Sometimes physically falling isn't as hard as emotional falls. As Jesus fell a second time in the Seventh Station, He probably fell a bit harder and stayed down a bit longer. Sometimes the burden of homesickness knocks me down hard. I want to get up and simply run back home. Yet, in the absence of my family and friends, I have been given the ability to love on a totally new level. I am driven by a deep love for the people I work with that I'd do anything for them, even if it means falling into homesickness at times. I know that the laughter of the playing children at lunch, the reminiscing of a 94 year-old woman, or holding the hand of a little boy will help lift me back up and start the journey again.
Through my visits with the homebound and special mentorships with certain children, I am able to console the women and children as Jesus did in the Eighth Station. A particular homebound woman has been neglected by her family and so I have bathed her, cleaned her house, and fed her. I've been able to relieve some of her distresses by simply sitting with her and holding her hand. In the same respect, I picked up a crying child freshly beaten by his mother, wiped his tears, and rocked him in my arms. It is in these moments that I remember my purpose of accompaniment in Jamaica and why I am called to go further in my journey.
Perhaps the greatest of all falls are those not experienced by myself, but those I watch others suffer from. Poverty. Illiteracy. Malnutrition. Child abuse. Elderly neglect. Crime. Violence. This third fall in the Ninth Station, weakens my spirit. As Jesus fell the third time I can only imagine the grief and torture the onlookers felt. The outrage some must have experienced as they witnessed such disrespect for human life. Somehow Jesus got up and somehow I do and will continue to do so.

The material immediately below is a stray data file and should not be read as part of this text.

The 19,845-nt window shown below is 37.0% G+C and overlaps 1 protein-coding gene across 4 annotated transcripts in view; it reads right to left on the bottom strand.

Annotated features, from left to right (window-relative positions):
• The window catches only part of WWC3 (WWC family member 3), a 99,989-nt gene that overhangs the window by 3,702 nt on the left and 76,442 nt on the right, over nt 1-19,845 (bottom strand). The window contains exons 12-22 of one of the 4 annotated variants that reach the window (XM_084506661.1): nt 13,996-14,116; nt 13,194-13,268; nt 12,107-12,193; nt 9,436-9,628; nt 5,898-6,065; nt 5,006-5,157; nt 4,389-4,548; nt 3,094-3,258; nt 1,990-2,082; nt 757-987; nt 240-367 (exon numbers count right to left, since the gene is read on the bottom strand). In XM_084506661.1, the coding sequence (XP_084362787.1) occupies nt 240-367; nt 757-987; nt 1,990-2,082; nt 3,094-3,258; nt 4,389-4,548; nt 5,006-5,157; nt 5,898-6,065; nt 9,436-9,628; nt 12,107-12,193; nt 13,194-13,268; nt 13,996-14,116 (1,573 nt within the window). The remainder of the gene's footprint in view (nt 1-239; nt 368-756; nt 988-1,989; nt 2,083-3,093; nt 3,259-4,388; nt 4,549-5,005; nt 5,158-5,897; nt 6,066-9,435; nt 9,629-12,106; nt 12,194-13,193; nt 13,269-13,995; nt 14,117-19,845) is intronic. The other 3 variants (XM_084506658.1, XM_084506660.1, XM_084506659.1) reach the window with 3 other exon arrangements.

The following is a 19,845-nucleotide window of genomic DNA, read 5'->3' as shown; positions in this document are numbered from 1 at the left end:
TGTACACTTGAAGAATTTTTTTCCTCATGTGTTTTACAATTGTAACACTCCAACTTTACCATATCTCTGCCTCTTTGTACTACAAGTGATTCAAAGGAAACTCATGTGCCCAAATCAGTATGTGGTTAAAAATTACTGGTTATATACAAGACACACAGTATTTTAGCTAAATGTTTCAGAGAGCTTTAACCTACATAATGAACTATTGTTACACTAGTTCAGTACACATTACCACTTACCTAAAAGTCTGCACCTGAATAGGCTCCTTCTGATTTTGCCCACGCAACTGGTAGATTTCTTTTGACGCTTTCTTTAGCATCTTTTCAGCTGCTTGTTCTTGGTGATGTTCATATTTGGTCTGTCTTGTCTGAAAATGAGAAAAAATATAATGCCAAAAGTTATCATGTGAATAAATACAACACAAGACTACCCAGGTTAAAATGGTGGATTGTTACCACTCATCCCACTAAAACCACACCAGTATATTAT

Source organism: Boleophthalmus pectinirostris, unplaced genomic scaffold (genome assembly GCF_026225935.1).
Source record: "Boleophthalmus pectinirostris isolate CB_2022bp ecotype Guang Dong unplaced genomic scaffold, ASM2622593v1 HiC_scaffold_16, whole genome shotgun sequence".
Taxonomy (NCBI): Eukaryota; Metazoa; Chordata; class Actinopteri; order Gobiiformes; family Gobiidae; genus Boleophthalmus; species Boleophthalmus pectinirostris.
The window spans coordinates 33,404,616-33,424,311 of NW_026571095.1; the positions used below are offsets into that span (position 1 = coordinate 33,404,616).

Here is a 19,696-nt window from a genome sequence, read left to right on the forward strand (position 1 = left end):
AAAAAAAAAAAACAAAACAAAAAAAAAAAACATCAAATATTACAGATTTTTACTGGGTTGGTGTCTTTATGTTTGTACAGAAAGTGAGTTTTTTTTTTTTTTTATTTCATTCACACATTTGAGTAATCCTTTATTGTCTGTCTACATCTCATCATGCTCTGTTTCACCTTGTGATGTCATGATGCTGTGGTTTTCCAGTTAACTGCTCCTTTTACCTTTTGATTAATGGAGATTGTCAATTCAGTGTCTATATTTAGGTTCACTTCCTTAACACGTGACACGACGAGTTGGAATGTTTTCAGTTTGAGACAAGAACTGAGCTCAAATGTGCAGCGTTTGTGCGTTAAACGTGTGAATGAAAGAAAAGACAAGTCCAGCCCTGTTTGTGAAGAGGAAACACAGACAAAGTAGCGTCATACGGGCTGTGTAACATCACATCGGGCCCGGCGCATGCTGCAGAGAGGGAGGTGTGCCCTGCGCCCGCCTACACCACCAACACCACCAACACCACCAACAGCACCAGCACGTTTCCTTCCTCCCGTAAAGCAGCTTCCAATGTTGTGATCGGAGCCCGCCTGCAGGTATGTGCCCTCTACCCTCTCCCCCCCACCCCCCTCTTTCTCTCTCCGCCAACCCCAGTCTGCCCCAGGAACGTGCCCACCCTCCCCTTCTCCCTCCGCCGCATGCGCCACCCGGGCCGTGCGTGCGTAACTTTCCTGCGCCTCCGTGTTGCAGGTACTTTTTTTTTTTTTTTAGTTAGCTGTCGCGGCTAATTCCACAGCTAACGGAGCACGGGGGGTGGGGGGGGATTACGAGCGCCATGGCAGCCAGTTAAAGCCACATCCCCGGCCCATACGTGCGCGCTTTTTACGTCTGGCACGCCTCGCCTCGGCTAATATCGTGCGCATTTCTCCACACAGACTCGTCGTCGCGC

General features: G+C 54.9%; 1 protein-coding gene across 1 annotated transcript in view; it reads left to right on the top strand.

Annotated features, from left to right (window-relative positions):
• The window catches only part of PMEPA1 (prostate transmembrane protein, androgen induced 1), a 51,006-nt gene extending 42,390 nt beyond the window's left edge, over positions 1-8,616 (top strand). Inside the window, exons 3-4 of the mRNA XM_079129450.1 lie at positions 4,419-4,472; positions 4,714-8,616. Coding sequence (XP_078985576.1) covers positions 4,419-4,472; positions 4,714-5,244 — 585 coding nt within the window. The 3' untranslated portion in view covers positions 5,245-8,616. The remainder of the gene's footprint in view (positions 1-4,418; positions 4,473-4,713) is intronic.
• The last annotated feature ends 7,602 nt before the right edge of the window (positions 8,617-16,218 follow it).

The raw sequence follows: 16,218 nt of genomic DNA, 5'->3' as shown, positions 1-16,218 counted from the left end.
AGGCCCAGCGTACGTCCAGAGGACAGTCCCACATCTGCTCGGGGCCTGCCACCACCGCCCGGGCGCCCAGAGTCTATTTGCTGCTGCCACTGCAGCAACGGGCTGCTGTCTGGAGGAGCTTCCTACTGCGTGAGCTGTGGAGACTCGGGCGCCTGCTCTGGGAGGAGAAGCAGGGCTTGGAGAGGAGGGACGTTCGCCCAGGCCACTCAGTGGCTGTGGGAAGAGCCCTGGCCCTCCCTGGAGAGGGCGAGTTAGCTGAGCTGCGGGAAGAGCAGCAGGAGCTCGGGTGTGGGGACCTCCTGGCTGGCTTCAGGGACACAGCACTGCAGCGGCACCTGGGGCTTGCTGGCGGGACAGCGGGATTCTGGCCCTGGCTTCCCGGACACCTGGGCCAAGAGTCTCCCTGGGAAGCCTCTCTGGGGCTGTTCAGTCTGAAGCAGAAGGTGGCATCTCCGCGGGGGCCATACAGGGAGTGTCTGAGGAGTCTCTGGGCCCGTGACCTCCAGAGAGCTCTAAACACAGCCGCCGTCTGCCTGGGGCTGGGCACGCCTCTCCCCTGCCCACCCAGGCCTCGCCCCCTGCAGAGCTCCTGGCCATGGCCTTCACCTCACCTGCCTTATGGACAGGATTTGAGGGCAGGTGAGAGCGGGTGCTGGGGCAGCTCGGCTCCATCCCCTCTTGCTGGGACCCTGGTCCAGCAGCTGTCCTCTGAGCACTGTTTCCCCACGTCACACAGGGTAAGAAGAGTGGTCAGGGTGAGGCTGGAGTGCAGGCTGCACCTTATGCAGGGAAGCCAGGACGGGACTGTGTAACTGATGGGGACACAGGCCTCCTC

As a volunteer, my community and I have accepted the concept of simple living. With simple living comes sacrifice of things we are normally accustomed to, such as certain foods and normal routines. Community living is a sacrifice of a certain amount of independence and freedoms. Then of course, being in Jamaica, requires sacrificing day-to-day relationships with family and friends back at home. In this sense, I too, have been stripped of a certain kind of garment as Jesus was in the Tenth Station.
The Eleventh through Fourteenth Stations are at this moment hard for me to correlate in this reflection. Maybe this is because I am scared or feel unworthy to compare my volunteer life to being nailed to and dying on a cross (I'm not sure how that would help the program recruit more volunteers). Despite this, I have suffered in some ways. I will take away some wounds and scars, both physically and emotionally, from this experience when it is all said and done. In coming to Jamaica, I had to let a part of me die. I knew there was a risk, a beautiful one indeed, of letting go of the old self to embrace a new self. And, with that, comes the most important correlation of all—that of the happy ending. After the falls, the struggles, the tears, hurts, and pain, there is the promise of new life. When I leave Jamaica, I will indeed be a new person. The life I lead will be undeniably new. Yet, I will never get to that life without this walk of the Passion first, for it is in His Passion that Jesus was truly able to share His love and give of Himself.
In reflecting on the Way of the Cross, I am able to humble myself and find encouragement. I am not alone and never will be as I walk along the hills in the morning, tutor kids and visit with the elderly in the afternoon, and come home with dirty feet and a tired heart. As I accompany the people of Jamaica, I realize that I too am being accompanied by Jesus. Sometimes, as the story goes, there are two sets of footprints, other times only one. Yet, when I finish this year of service and return home I know I will look back and see two sets of footprints dancing and rejoicing. And it is for this reason that I will continue to walk by faith.